In the Roviaro case, where the issue was decided with reference to a charge that the accused had illegally transported narcotics, the informer was the sole outside participant (with the defendant) in the crime. The conviction of the accused rested on the testimony of two law officers. One of the officers had been in the surveillance car which followed the automobile of the informer, in which the latter and the accused were riding. The other officer was concealed in the trunk of the informer's car, where he eavesdropped on the conversation of the accused and the informer, a circumstance which caused the court to comment that the officer's testimony as to the conversation emphasized the unfairness of non-disclosure in that case. Thus, under such circumstances, the accused was prevented from cross-examining the only person with whom he had dealt and the only person who knew all that transpired. In the cases before us, by way of contrast, defendant did not deal with the informer alone. On the contrary, the evidence in each case showed a direct sale of narcotics to the agents who testified, and each was available to defendant for cross-examination concerning the transactions.

People v. Williams, 40 Ill.2d 367, did involve a sale of narcotics to a policewoman in the presence of an informer. The principal issue on appeal, however, did not center around the disclosure of identity, but on the circumstances that a known informer had been sent outside the jurisdiction of the court and was thus rendered unavailable to the accused as a witness. In addition, the testimony of the policewoman created an issue as to whether the narcotics had been sold to the policewoman, as charged in the indictment, or to the informer. The essence of the court's decision was that the deliberate removal of the informer from the jurisdiction of the trial court was a violation of the accused's Sixth Amendment right to have compulsory process for obtaining witnesses in his favor. (See: United States v. Wolfson, 322 F. Supp. 798, 819.) Because of this basic unfairness and the conflict of evidence peculiar to the Williams case, it was held that the accused was entitled to a new trial in which he could compel the attendance of the informer. Similar or comparable unfairness on part of the government did not occur in the cause before us. The ony circumstance common to both cases is that defendant's denials that he sold the narcotics created a conflict with the testimony of the narcotics officers. In my opinion, this single circumstance is insufficient to require disclosure of the true name of the informer.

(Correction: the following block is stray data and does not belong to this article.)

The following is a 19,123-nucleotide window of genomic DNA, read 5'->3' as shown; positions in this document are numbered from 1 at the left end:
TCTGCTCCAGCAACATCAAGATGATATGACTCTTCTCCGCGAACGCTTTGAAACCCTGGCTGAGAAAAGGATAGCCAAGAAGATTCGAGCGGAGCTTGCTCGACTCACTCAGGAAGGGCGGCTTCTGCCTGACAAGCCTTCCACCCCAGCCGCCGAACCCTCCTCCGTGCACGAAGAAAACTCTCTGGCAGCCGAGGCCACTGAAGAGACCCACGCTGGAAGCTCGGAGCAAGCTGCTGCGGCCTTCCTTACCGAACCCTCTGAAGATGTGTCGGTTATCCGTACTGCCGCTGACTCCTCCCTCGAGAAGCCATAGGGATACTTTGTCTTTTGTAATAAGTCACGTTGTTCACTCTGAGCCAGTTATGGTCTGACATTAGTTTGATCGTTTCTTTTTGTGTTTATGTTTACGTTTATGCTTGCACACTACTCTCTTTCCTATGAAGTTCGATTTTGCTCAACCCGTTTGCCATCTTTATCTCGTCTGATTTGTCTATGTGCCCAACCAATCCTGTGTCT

For many years its has been a basic tenet of criminal law that the testimony of one witness alone, if positive and if the witness is credible, is sufficient to convict, even though the testimony is contradicted by the accused. (People v. Catlett, 48 Ill.2d 56.) No distinction has been made in the narcotics cases. (People v. Anthony, 28 Ill.2d 65; People v. Banks, 116 Ill. App.2d 147.) As observed by the court in the United States v. McCorkle (7th Cir), 413 F.2d 307, where an agent testified to the sale of narcotics and defendant denied it, it was determined that the court was entitled to narrow the issue to one of credibility. I, therefore, see nothing in Williams or Roviaro which abrogates this principle, or stands for the proposition that the credibility of a narcotics agent must be held to be shrouded with doubt merely because an informer participated with him in the crime. In the context of defendant's contention, it is clear that neither Williams nor Roviaro establish that the existence of a conflict in the testimony of the accused and a witness for the prosecution, creates a circumstance which requires that the identity of an informer be disclosed. To hold otherwise would effectively nullify the "informer's privilege" and conceivably could nullify effective Narcotics Act enforcements.